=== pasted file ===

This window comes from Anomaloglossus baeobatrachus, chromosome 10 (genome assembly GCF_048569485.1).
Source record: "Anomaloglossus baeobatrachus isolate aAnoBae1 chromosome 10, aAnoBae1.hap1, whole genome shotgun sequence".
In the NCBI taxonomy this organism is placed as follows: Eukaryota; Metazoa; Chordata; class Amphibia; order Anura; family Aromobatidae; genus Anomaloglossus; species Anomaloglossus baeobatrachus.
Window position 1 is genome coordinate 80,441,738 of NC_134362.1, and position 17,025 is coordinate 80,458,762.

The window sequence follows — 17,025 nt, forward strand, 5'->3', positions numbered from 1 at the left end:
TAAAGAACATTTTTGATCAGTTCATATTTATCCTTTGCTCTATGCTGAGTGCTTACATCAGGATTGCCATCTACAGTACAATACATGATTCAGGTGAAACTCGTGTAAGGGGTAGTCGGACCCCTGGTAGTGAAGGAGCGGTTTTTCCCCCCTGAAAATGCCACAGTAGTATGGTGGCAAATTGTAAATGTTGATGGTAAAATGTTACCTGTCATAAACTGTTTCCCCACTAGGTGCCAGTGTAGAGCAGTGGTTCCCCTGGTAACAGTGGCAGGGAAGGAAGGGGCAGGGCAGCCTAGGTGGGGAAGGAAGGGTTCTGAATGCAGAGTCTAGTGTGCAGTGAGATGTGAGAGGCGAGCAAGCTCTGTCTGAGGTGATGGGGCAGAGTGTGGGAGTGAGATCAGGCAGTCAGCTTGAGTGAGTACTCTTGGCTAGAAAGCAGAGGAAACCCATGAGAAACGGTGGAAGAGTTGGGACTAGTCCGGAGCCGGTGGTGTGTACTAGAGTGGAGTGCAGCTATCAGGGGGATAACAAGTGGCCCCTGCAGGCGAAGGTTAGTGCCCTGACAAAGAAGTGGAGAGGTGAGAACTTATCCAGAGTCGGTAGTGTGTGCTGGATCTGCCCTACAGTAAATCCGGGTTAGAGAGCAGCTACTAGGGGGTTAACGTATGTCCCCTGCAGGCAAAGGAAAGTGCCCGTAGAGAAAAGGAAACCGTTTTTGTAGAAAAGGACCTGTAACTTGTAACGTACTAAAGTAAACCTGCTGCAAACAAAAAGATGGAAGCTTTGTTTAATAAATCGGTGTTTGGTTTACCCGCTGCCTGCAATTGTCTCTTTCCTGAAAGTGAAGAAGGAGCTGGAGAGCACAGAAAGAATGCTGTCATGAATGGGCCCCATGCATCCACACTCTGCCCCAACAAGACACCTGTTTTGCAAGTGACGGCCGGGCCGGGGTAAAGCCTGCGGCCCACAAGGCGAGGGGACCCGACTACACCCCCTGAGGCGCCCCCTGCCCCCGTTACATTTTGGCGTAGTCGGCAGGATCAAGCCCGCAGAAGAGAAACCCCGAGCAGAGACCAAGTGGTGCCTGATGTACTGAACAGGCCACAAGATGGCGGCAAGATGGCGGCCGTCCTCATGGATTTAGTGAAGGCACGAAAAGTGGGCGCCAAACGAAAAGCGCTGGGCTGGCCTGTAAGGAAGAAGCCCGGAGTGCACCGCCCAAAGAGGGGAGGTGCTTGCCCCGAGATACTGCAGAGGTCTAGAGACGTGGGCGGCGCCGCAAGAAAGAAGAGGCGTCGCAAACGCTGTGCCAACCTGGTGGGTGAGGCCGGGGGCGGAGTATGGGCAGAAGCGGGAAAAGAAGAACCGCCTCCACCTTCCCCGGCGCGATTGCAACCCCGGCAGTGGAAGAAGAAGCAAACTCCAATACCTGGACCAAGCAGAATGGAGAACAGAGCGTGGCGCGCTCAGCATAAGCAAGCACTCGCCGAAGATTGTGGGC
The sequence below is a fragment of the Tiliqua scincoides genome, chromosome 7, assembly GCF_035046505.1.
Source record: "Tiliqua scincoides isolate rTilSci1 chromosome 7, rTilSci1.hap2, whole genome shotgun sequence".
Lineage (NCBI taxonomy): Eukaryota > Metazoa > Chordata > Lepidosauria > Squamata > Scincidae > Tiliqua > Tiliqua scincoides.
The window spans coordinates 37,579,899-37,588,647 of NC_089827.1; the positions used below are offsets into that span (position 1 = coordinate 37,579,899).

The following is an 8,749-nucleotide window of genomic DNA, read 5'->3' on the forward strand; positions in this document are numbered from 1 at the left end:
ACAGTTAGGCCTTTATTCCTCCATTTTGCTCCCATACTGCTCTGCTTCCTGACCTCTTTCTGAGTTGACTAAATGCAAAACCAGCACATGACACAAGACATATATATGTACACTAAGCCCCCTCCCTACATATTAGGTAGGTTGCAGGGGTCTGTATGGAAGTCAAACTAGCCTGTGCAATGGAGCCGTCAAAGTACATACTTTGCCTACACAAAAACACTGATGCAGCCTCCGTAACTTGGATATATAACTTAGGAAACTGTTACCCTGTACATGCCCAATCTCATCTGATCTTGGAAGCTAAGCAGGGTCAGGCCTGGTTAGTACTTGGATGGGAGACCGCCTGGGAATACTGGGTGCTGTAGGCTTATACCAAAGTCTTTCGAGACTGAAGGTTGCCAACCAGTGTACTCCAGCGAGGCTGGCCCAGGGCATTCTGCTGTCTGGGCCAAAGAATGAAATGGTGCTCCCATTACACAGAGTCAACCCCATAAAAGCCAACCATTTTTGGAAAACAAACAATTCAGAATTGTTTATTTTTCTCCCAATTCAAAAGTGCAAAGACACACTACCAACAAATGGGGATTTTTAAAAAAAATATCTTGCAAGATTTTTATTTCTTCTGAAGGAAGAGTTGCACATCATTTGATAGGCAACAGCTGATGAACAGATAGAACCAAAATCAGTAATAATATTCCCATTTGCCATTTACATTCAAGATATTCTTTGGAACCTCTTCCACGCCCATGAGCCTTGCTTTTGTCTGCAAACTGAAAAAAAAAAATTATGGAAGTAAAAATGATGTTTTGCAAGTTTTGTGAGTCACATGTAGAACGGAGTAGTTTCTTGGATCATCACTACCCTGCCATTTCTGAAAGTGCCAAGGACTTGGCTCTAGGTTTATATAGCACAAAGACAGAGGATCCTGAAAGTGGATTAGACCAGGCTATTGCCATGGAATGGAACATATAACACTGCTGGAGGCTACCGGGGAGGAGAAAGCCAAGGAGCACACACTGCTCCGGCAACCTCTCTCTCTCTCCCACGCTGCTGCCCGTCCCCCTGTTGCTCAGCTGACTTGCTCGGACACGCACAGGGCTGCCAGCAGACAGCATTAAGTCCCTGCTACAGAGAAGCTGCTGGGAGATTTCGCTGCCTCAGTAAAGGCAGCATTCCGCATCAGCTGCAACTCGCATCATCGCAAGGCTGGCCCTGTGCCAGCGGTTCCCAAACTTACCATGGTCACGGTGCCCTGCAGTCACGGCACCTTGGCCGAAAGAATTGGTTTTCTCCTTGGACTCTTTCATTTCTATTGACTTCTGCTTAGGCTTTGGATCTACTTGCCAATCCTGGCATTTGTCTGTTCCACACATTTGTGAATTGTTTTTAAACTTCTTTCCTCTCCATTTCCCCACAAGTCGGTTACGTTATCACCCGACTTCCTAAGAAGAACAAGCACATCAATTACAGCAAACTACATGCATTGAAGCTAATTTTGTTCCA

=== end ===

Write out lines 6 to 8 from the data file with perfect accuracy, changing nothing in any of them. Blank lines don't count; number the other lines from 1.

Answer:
TAAAGAACATTTTTGATCAGTTCATATTTATCCTTTGCTCTATGCTGAGTGCTTACATCAGGATTGCCATCTACAGTACAATACATGATTCAGGTGAAACTCGTGTAAGGGGTAGTCGGACCCCTGGTAGTGAAGGAGCGGTTTTTCCCCCCTGAAAATGCCACAGTAGTATGGTGGCAAATTGTAAATGTTGATGGTAAAATGTTACCTGTCATAAACTGTTTCCCCACTAGGTGCCAGTGTAGAGCAGTGGTTCCCCTGGTAACAGTGGCAGGGAAGGAAGGGGCAGGGCAGCCTAGGTGGGGAAGGAAGGGTTCTGAATGCAGAGTCTAGTGTGCAGTGAGATGTGAGAGGCGAGCAAGCTCTGTCTGAGGTGATGGGGCAGAGTGTGGGAGTGAGATCAGGCAGTCAGCTTGAGTGAGTACTCTTGGCTAGAAAGCAGAGGAAACCCATGAGAAACGGTGGAAGAGTTGGGACTAGTCCGGAGCCGGTGGTGTGTACTAGAGTGGAGTGCAGCTATCAGGGGGATAACAAGTGGCCCCTGCAGGCGAAGGTTAGTGCCCTGACAAAGAAGTGGAGAGGTGAGAACTTATCCAGAGTCGGTAGTGTGTGCTGGATCTGCCCTACAGTAAATCCGGGTTAGAGAGCAGCTACTAGGGGGTTAACGTATGTCCCCTGCAGGCAAAGGAAAGTGCCCGTAGAGAAAAGGAAACCGTTTTTGTAGAAAAGGACCTGTAACTTGTAACGTACTAAAGTAAACCTGCTGCAAACAAAAAGATGGAAGCTTTGTTTAATAAATCGGTGTTTGGTTTACCCGCTGCCTGCAATTGTCTCTTTCCTGAAAGTGAAGAAGGAGCTGGAGAGCACAGAAAGAATGCTGTCATGAATGGGCCCCATGCATCCACACTCTGCCCCAACAAGACACCTGTTTTGCAAGTGACGGCCGGGCCGGGGTAAAGCCTGCGGCCCACAAGGCGAGGGGACCCGACTACACCCCCTGAGGCGCCCCCTGCCCCCGTTACATTTTGGCGTAGTCGGCAGGATCAAGCCCGCAGAAGAGAAACCCCGAGCAGAGACCAAGTGGTGCCTGATGTACTGAACAGGCCACAAGATGGCGGCAAGATGGCGGCCGTCCTCATGGATTTAGTGAAGGCACGAAAAGTGGGCGCCAAACGAAAAGCGCTGGGCTGGCCTGTAAGGAAGAAGCCCGGAGTGCACCGCCCAAAGAGGGGAGGTGCTTGCCCCGAGATACTGCAGAGGTCTAGAGACGTGGGCGGCGCCGCAAGAAAGAAGAGGCGTCGCAAACGCTGTGCCAACCTGGTGGGTGAGGCCGGGGGCGGAGTATGGGCAGAAGCGGGAAAAGAAGAACCGCCTCCACCTTCCCCGGCGCGATTGCAACCCCGGCAGTGGAAGAAGAAGCAAACTCCAATACCTGGACCAAGCAGAATGGAGAACAGAGCGTGGCGCGCTCAGCATAAGCAAGCACTCGCCGAAGATTGTGGGC
The sequence below is a fragment of the Tiliqua scincoides genome, chromosome 7, assembly GCF_035046505.1.
Source record: "Tiliqua scincoides isolate rTilSci1 chromosome 7, rTilSci1.hap2, whole genome shotgun sequence".